Timing of First Actions on the Merits

By Dennis Crouch

The chart below is a bit confusing, but I think that it presents some interesting data. The chart generally shows the timing of first actions on the merits (FAOMs). Most commonly a FAOM is either a non-final rejection or else a notice-of-allowance. The number of applications awaiting FAOM is typically referred to as the backlog of unexamined cases. The PTO has been focusing attention on reducing that backlog as well the timing from filing to FAOM. In addition to calculating the timing of FAOM, the PTO also offers a forward-looking prediction to applicants that estimates how long the wait will be. The chart shows both the average actual timing (red) and predicted timing (blue) of FAOMs. I can only report the predicted timing for recently filed applications (since we don't know how long it will actually take). By late 2015, we could see the backlog reduced to 12-months.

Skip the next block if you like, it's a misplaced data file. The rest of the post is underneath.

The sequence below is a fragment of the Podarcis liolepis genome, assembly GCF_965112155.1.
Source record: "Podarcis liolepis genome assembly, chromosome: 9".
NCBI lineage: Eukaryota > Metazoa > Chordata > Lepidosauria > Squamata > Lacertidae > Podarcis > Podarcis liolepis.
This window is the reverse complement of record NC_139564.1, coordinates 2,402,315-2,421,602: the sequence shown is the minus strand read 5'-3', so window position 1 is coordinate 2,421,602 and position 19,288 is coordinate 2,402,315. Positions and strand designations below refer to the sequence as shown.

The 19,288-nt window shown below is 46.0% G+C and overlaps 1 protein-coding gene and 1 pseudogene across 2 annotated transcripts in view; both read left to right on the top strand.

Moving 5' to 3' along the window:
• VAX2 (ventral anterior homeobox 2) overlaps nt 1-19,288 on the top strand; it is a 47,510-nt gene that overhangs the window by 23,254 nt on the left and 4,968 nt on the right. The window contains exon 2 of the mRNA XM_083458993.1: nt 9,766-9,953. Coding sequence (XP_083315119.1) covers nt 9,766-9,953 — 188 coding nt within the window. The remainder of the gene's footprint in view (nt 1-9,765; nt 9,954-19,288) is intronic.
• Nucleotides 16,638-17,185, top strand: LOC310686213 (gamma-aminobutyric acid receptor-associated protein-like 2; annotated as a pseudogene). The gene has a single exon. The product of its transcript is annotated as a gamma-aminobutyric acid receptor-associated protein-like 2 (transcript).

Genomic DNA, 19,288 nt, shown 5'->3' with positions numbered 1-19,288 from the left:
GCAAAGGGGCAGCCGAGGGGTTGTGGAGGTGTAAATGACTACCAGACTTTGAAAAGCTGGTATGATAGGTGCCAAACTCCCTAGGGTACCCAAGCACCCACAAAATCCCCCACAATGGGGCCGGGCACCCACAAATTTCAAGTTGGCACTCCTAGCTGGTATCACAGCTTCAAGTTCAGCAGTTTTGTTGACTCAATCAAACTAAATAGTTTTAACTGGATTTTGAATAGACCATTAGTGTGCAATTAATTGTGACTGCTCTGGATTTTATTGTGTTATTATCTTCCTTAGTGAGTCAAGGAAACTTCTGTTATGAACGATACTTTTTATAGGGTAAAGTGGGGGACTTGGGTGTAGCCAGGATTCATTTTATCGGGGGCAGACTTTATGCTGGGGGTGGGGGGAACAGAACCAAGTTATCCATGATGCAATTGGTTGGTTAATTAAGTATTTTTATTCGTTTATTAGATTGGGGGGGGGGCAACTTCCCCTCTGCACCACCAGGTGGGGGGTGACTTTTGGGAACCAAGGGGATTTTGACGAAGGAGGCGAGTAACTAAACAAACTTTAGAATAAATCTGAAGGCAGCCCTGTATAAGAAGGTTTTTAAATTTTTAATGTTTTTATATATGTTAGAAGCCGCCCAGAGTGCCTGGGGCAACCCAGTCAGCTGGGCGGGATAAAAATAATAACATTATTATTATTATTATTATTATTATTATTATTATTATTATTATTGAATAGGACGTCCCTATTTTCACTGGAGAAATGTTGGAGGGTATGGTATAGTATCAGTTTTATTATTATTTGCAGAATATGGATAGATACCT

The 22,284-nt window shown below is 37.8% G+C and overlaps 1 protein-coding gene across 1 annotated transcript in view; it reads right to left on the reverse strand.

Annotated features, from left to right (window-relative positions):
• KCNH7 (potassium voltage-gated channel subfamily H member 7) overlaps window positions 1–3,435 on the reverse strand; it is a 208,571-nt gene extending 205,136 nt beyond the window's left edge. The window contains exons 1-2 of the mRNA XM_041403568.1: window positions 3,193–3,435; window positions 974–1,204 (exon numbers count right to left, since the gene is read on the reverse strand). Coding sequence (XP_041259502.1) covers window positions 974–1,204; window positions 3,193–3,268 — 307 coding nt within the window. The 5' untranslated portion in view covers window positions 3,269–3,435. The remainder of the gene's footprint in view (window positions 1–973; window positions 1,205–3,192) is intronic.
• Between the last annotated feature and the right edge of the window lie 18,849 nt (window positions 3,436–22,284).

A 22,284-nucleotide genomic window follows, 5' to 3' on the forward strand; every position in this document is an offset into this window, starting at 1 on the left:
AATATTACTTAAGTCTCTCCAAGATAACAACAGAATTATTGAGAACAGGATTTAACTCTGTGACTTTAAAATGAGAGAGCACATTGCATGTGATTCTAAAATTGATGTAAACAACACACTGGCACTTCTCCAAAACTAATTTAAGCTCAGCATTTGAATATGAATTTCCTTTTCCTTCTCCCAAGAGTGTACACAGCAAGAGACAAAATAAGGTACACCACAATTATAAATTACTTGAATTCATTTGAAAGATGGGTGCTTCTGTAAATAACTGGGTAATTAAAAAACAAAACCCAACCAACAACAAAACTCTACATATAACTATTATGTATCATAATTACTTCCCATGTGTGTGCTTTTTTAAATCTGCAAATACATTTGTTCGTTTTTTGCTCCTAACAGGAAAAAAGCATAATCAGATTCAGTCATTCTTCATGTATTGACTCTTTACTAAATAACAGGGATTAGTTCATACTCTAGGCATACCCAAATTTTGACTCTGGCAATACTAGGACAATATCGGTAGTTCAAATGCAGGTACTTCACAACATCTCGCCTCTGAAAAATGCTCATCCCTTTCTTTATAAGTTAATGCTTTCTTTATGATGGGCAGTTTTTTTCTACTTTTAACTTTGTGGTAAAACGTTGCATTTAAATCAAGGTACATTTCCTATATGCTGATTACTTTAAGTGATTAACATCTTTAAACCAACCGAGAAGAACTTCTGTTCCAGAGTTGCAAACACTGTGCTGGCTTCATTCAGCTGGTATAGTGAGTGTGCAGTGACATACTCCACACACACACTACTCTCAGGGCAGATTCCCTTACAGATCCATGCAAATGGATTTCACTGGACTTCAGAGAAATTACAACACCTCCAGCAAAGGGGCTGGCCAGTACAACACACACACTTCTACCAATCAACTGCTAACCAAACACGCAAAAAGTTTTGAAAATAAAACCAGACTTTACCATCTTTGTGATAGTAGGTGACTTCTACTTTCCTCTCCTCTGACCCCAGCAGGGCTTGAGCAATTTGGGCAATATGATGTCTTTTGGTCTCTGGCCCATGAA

8 thoughts on “Timing of First Actions on the Merits

  1. 6

    Did I say “two” cases? No? I didn’t? Then what makes your ta rd brain think I did? I’ve had several cases now go out with less than 12 mo, and I could put even more out as nearly 1/2-1/4 of my docket is within 12 mo some down to like 9 mo.

  2. 5


    A whole two cases 6?

    I see that you are a proud graduate of the math-R-us and analysis school of Malcolm.

  3. 4

    Um I already have some cases that go out with less than 12 mo on their clocks. If the keep hiring in my art the way they have our backlog will be practically gone.

  4. 3

    By late 2015, we could see the backlog reduced to 12-months.

    Not a chance.


    (at least) two contributors: the AIA filing buble, and the new decision to place the deck chairs back on Decks R, C, and E.

  5. 1

    Recent improvements on time to FAOM have been at the expense of prompt examination of RCEs.

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